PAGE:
This is just plain stupid

Of course, it’s supposed to be, but that’s really no excuse.

Al Gore’s green job bonanza – can we afford it? | The Register

So consider what happens when we ‘create’ millions of jobs. Yes, certainly, millions of people then have jobs. That’s wonderful for them of course, although quite why everyone insists that it is a good idea that these are ‘high paying”’ jobs rather escapes: that rather means that whoever is buying their products (i.e., us) is paying more than if they were low paying jobs. But much more important is what is unseen here. What would those people be doing if they weren’t doing these newly created jobs? Something else, certainly, we’ve not just sown dragon’s teeth to create these new workers now, have we? And what was it that they were doing previously?

Things are a little different if all those who take these jobs were previously in involuntary unemployment, but mass unemployment isn’t something that’s all that prevalent in either the US or the UK. Certainly not amongst the skilled workers who would be needed to design, build and install the new glorious renewable energy systems, at least. So all of our new found workforce would have in fact come from doing something else. It doesn’t really matter what else either, not to make the basic point. For we lose whatever else it was that they were doing at the same time as we gain our bright shiny new energy system.

First, note the sleight-of-hand in going from “not all of the people taking jobs making renewable energy would previously have been unemployed” to “all of the people taking jobs making renewable energy would have been previously employed elsewhere.” That’s barely the kind of crock you can call a logical fallacy.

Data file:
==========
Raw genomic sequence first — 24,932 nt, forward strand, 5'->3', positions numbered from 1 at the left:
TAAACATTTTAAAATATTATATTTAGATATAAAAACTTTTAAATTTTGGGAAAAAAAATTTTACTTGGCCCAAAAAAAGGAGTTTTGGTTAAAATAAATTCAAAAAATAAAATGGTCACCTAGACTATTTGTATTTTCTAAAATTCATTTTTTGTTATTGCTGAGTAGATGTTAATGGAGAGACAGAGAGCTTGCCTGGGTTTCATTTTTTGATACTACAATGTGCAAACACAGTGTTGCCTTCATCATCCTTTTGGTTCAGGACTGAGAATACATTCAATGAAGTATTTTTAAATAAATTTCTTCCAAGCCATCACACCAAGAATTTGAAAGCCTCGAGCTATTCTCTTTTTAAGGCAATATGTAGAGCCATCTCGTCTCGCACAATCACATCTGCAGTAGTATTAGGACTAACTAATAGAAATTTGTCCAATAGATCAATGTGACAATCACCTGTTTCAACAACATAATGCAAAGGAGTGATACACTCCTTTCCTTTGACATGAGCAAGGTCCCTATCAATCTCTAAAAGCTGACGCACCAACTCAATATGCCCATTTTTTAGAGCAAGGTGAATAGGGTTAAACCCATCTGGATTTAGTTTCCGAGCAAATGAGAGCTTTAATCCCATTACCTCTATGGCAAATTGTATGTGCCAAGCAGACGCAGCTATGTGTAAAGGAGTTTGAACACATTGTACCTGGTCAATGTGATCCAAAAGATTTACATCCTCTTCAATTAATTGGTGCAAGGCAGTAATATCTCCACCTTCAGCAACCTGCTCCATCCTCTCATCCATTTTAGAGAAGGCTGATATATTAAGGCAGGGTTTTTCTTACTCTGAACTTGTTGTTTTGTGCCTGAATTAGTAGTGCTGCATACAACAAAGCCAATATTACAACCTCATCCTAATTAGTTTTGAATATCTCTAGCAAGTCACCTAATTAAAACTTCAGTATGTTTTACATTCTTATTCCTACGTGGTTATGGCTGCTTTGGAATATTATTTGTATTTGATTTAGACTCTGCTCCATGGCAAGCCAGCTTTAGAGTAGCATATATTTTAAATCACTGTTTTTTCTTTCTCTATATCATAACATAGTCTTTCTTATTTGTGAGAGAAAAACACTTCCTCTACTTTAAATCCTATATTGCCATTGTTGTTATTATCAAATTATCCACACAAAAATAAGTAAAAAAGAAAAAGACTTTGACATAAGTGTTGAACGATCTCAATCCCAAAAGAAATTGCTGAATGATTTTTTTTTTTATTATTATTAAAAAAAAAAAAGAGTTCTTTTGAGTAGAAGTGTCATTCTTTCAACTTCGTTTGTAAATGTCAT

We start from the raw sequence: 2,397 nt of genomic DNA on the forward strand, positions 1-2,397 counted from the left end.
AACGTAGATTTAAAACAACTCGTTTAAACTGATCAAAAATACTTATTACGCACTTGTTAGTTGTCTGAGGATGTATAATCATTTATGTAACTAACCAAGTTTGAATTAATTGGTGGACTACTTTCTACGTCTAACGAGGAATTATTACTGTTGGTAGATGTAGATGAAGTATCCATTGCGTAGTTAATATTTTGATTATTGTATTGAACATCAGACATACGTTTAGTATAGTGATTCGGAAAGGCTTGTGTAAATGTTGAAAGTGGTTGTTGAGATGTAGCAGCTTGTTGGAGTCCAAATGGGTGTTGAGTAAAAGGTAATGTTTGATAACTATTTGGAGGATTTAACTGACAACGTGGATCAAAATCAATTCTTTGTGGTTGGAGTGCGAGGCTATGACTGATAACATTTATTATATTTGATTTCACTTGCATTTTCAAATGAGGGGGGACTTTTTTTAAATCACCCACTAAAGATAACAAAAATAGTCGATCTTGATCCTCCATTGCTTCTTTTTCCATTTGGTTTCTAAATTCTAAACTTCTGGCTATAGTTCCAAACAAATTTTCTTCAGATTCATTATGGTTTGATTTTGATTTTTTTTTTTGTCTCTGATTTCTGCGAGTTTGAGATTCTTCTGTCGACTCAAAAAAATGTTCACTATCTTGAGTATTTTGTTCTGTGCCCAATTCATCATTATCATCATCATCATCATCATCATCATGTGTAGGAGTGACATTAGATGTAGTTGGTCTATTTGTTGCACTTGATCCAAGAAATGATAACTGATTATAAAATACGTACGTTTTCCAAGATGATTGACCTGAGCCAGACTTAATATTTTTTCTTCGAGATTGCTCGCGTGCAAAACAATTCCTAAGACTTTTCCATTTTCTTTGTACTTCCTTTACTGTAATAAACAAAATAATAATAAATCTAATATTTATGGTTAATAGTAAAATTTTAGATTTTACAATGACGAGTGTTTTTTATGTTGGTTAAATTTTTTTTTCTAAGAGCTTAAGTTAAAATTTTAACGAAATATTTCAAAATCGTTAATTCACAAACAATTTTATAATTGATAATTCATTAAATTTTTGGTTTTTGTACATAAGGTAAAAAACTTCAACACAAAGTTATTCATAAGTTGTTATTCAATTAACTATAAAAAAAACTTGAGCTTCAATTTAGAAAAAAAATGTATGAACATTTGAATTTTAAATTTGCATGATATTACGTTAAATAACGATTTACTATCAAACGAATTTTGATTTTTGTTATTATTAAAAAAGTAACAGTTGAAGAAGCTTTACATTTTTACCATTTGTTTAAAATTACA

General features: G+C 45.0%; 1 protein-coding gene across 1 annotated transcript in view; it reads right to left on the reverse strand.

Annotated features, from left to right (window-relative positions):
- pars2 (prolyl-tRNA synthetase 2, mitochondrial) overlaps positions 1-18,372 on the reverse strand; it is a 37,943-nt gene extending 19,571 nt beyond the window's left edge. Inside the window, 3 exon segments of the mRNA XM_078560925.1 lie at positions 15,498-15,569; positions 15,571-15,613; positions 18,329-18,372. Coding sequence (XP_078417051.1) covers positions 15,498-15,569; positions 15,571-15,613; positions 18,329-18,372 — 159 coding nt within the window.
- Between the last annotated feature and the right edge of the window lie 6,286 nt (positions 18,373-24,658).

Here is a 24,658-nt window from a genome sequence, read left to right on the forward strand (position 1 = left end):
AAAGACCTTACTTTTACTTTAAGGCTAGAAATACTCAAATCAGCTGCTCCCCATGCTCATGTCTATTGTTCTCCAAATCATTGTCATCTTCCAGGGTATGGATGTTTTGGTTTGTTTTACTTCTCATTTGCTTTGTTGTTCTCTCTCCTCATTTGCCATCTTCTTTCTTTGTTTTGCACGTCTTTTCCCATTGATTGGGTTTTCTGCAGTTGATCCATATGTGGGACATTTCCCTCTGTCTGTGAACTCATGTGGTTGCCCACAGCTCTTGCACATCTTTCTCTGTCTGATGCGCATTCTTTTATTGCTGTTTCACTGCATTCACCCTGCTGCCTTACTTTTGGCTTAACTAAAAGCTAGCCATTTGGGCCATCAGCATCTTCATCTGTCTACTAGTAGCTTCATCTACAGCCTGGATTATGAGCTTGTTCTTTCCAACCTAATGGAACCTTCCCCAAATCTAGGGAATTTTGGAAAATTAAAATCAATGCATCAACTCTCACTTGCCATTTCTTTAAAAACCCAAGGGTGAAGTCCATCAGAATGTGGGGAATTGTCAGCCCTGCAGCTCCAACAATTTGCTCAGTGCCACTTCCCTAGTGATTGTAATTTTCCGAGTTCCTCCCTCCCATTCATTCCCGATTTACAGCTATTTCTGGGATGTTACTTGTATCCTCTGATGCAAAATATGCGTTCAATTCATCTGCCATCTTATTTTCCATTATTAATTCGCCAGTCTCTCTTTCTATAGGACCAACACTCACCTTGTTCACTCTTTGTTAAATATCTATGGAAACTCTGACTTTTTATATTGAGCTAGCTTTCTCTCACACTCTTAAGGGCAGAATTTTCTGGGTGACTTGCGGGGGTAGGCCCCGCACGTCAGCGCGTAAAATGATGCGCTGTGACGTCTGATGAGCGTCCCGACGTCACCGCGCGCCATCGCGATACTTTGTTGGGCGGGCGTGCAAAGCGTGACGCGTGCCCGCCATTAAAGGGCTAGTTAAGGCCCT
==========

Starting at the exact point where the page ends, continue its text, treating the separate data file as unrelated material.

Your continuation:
Second, the blithe dismissal of the 8% or so of the US workforce that’s unemployed or underemployed as not worth figuring into the calculations. That’s 10 million people, which is to say several times the number of jobs expected to be created in the green energy biz. Somewhere in there I’m sure we can find a few tens of thousands of engineers, few hundred thousand manufacturing workers, a million or two skilled laborers. Nah, not important.

Third, the mind-bogglingly stupid implicit assumption that every job in the non-green economy is one that absolutely needs doing, else civilization crumbles. All the people figuring out how to kill people in other countries or convince them to daub muck on their underarms really aren’t crucial to the course of civilization. And the ones figuring out how to extract just a little more oil or coal from the ground might be actively inimical to it. So yes, creating jobs in a field that will increase the likelihood that we don’t make a complete self-immolating mess of the planet is good, even — or especially — if it siphons people out of fields that don’t increase that likelihood. Heck, imagine what would happen if it reduced the supply of jerkwads sitting on their asses writing stupid polemics.


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